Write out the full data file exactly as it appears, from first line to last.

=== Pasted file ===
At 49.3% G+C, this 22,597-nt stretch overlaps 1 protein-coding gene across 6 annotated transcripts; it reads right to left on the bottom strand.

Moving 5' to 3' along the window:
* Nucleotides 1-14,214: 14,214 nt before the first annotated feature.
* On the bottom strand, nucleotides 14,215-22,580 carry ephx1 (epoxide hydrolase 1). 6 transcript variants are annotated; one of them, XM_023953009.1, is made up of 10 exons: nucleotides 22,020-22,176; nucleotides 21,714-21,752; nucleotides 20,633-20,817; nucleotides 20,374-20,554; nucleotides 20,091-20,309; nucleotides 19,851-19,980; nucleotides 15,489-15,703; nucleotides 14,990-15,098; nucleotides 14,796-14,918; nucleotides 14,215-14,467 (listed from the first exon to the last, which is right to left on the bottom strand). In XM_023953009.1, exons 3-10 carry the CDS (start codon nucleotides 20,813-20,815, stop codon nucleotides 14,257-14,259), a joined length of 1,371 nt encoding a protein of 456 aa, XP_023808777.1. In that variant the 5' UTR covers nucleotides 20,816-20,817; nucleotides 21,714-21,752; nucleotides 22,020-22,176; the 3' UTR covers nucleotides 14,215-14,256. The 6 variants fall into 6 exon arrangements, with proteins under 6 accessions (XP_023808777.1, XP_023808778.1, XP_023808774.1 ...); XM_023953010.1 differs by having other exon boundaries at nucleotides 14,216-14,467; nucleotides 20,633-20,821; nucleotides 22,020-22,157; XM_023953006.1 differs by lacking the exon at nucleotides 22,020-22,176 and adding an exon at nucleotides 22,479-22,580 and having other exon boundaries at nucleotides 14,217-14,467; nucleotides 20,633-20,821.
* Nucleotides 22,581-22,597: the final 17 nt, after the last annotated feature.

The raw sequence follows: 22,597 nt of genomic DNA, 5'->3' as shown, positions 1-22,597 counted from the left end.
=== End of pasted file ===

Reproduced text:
At 49.3% G+C, this 22,597-nt stretch overlaps 1 protein-coding gene across 6 annotated transcripts; it reads right to left on the bottom strand.

Moving 5' to 3' along the window:
* Nucleotides 1-14,214: 14,214 nt before the first annotated feature.
* On the bottom strand, nucleotides 14,215-22,580 carry ephx1 (epoxide hydrolase 1). 6 transcript variants are annotated; one of them, XM_023953009.1, is made up of 10 exons: nucleotides 22,020-22,176; nucleotides 21,714-21,752; nucleotides 20,633-20,817; nucleotides 20,374-20,554; nucleotides 20,091-20,309; nucleotides 19,851-19,980; nucleotides 15,489-15,703; nucleotides 14,990-15,098; nucleotides 14,796-14,918; nucleotides 14,215-14,467 (listed from the first exon to the last, which is right to left on the bottom strand). In XM_023953009.1, exons 3-10 carry the CDS (start codon nucleotides 20,813-20,815, stop codon nucleotides 14,257-14,259), a joined length of 1,371 nt encoding a protein of 456 aa, XP_023808777.1. In that variant the 5' UTR covers nucleotides 20,816-20,817; nucleotides 21,714-21,752; nucleotides 22,020-22,176; the 3' UTR covers nucleotides 14,215-14,256. The 6 variants fall into 6 exon arrangements, with proteins under 6 accessions (XP_023808777.1, XP_023808778.1, XP_023808774.1 ...); XM_023953010.1 differs by having other exon boundaries at nucleotides 14,216-14,467; nucleotides 20,633-20,821; nucleotides 22,020-22,157; XM_023953006.1 differs by lacking the exon at nucleotides 22,020-22,176 and adding an exon at nucleotides 22,479-22,580 and having other exon boundaries at nucleotides 14,217-14,467; nucleotides 20,633-20,821.
* Nucleotides 22,581-22,597: the final 17 nt, after the last annotated feature.

The raw sequence follows: 22,597 nt of genomic DNA, 5'->3' as shown, positions 1-22,597 counted from the left end.